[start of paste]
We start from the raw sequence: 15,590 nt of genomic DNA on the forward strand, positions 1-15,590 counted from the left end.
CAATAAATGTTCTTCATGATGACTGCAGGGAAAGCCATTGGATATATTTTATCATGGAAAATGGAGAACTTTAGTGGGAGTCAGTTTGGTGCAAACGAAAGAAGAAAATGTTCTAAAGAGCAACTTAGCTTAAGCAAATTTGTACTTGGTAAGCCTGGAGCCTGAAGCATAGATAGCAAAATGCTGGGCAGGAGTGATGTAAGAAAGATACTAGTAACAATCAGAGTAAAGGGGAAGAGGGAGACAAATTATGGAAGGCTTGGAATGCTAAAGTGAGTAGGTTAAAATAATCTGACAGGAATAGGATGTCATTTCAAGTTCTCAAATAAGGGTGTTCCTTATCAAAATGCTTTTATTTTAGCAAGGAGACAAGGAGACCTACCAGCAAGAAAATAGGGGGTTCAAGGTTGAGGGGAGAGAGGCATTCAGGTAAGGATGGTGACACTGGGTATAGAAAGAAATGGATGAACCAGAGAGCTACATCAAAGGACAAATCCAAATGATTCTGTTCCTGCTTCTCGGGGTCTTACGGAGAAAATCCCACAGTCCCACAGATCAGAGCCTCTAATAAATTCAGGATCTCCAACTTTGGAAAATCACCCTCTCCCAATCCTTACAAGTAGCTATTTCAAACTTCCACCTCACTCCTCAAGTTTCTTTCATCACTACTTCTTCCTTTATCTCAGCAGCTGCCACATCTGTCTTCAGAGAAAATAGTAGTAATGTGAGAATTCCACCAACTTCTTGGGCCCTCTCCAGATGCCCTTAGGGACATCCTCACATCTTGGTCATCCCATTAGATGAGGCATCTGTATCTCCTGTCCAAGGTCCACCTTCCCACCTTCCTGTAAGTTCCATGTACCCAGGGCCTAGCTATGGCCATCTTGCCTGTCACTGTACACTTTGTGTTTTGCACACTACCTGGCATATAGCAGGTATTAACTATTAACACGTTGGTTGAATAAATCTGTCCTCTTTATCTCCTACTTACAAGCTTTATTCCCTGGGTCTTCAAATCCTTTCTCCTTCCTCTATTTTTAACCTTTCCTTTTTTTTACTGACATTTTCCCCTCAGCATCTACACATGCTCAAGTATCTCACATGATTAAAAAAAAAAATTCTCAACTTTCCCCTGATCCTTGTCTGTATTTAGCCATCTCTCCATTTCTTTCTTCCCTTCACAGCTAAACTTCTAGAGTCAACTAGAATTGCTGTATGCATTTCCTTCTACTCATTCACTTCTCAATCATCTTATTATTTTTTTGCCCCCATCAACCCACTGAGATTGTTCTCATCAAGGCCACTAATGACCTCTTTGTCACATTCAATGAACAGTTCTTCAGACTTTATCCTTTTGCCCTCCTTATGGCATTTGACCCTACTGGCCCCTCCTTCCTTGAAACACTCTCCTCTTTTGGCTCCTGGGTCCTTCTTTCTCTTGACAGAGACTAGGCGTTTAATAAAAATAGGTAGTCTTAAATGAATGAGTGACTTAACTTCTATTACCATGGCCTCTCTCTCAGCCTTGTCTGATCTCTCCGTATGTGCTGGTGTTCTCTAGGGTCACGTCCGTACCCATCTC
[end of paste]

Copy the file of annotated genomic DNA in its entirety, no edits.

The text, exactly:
We start from the raw sequence: 15,590 nt of genomic DNA on the forward strand, positions 1-15,590 counted from the left end.
CAATAAATGTTCTTCATGATGACTGCAGGGAAAGCCATTGGATATATTTTATCATGGAAAATGGAGAACTTTAGTGGGAGTCAGTTTGGTGCAAACGAAAGAAGAAAATGTTCTAAAGAGCAACTTAGCTTAAGCAAATTTGTACTTGGTAAGCCTGGAGCCTGAAGCATAGATAGCAAAATGCTGGGCAGGAGTGATGTAAGAAAGATACTAGTAACAATCAGAGTAAAGGGGAAGAGGGAGACAAATTATGGAAGGCTTGGAATGCTAAAGTGAGTAGGTTAAAATAATCTGACAGGAATAGGATGTCATTTCAAGTTCTCAAATAAGGGTGTTCCTTATCAAAATGCTTTTATTTTAGCAAGGAGACAAGGAGACCTACCAGCAAGAAAATAGGGGGTTCAAGGTTGAGGGGAGAGAGGCATTCAGGTAAGGATGGTGACACTGGGTATAGAAAGAAATGGATGAACCAGAGAGCTACATCAAAGGACAAATCCAAATGATTCTGTTCCTGCTTCTCGGGGTCTTACGGAGAAAATCCCACAGTCCCACAGATCAGAGCCTCTAATAAATTCAGGATCTCCAACTTTGGAAAATCACCCTCTCCCAATCCTTACAAGTAGCTATTTCAAACTTCCACCTCACTCCTCAAGTTTCTTTCATCACTACTTCTTCCTTTATCTCAGCAGCTGCCACATCTGTCTTCAGAGAAAATAGTAGTAATGTGAGAATTCCACCAACTTCTTGGGCCCTCTCCAGATGCCCTTAGGGACATCCTCACATCTTGGTCATCCCATTAGATGAGGCATCTGTATCTCCTGTCCAAGGTCCACCTTCCCACCTTCCTGTAAGTTCCATGTACCCAGGGCCTAGCTATGGCCATCTTGCCTGTCACTGTACACTTTGTGTTTTGCACACTACCTGGCATATAGCAGGTATTAACTATTAACACGTTGGTTGAATAAATCTGTCCTCTTTATCTCCTACTTACAAGCTTTATTCCCTGGGTCTTCAAATCCTTTCTCCTTCCTCTATTTTTAACCTTTCCTTTTTTTTACTGACATTTTCCCCTCAGCATCTACACATGCTCAAGTATCTCACATGATTAAAAAAAAAAATTCTCAACTTTCCCCTGATCCTTGTCTGTATTTAGCCATCTCTCCATTTCTTTCTTCCCTTCACAGCTAAACTTCTAGAGTCAACTAGAATTGCTGTATGCATTTCCTTCTACTCATTCACTTCTCAATCATCTTATTATTTTTTTGCCCCCATCAACCCACTGAGATTGTTCTCATCAAGGCCACTAATGACCTCTTTGTCACATTCAATGAACAGTTCTTCAGACTTTATCCTTTTGCCCTCCTTATGGCATTTGACCCTACTGGCCCCTCCTTCCTTGAAACACTCTCCTCTTTTGGCTCCTGGGTCCTTCTTTCTCTTGACAGAGACTAGGCGTTTAATAAAAATAGGTAGTCTTAAATGAATGAGTGACTTAACTTCTATTACCATGGCCTCTCTCTCAGCCTTGTCTGATCTCTCCGTATGTGCTGGTGTTCTCTAGGGTCACGTCCGTACCCATCTC